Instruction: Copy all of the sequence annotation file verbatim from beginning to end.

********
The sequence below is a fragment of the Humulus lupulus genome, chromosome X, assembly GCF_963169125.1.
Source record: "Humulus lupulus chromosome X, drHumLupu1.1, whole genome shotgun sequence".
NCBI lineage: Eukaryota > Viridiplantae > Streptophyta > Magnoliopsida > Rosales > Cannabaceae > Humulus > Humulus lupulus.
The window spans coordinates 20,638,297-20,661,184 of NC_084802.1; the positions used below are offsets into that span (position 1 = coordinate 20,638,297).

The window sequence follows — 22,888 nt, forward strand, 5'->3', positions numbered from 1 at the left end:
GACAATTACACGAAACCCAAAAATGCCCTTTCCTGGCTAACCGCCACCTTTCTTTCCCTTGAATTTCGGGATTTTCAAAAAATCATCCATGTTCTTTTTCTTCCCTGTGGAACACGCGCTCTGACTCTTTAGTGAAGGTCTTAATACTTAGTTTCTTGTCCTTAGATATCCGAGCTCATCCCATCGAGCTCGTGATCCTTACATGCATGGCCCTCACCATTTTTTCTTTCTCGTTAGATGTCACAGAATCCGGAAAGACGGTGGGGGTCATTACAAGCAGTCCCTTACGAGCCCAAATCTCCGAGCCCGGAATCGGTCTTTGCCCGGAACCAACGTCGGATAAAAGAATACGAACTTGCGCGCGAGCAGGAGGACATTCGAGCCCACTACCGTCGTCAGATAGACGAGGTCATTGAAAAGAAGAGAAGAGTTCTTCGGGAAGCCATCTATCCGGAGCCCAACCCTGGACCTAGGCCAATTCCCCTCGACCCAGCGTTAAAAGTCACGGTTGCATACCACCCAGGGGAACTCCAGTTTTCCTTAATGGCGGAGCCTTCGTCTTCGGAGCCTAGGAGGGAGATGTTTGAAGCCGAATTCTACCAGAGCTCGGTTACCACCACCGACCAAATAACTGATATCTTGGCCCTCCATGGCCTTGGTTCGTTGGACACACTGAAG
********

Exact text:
The sequence below is a fragment of the Humulus lupulus genome, chromosome X, assembly GCF_963169125.1.
Source record: "Humulus lupulus chromosome X, drHumLupu1.1, whole genome shotgun sequence".
NCBI lineage: Eukaryota > Viridiplantae > Streptophyta > Magnoliopsida > Rosales > Cannabaceae > Humulus > Humulus lupulus.
The window spans coordinates 20,638,297-20,661,184 of NC_084802.1; the positions used below are offsets into that span (position 1 = coordinate 20,638,297).

The window sequence follows — 22,888 nt, forward strand, 5'->3', positions numbered from 1 at the left end:
GACAATTACACGAAACCCAAAAATGCCCTTTCCTGGCTAACCGCCACCTTTCTTTCCCTTGAATTTCGGGATTTTCAAAAAATCATCCATGTTCTTTTTCTTCCCTGTGGAACACGCGCTCTGACTCTTTAGTGAAGGTCTTAATACTTAGTTTCTTGTCCTTAGATATCCGAGCTCATCCCATCGAGCTCGTGATCCTTACATGCATGGCCCTCACCATTTTTTCTTTCTCGTTAGATGTCACAGAATCCGGAAAGACGGTGGGGGTCATTACAAGCAGTCCCTTACGAGCCCAAATCTCCGAGCCCGGAATCGGTCTTTGCCCGGAACCAACGTCGGATAAAAGAATACGAACTTGCGCGCGAGCAGGAGGACATTCGAGCCCACTACCGTCGTCAGATAGACGAGGTCATTGAAAAGAAGAGAAGAGTTCTTCGGGAAGCCATCTATCCGGAGCCCAACCCTGGACCTAGGCCAATTCCCCTCGACCCAGCGTTAAAAGTCACGGTTGCATACCACCCAGGGGAACTCCAGTTTTCCTTAATGGCGGAGCCTTCGTCTTCGGAGCCTAGGAGGGAGATGTTTGAAGCCGAATTCTACCAGAGCTCGGTTACCACCACCGACCAAATAACTGATATCTTGGCCCTCCATGGCCTTGGTTCGTTGGACACACTGAAG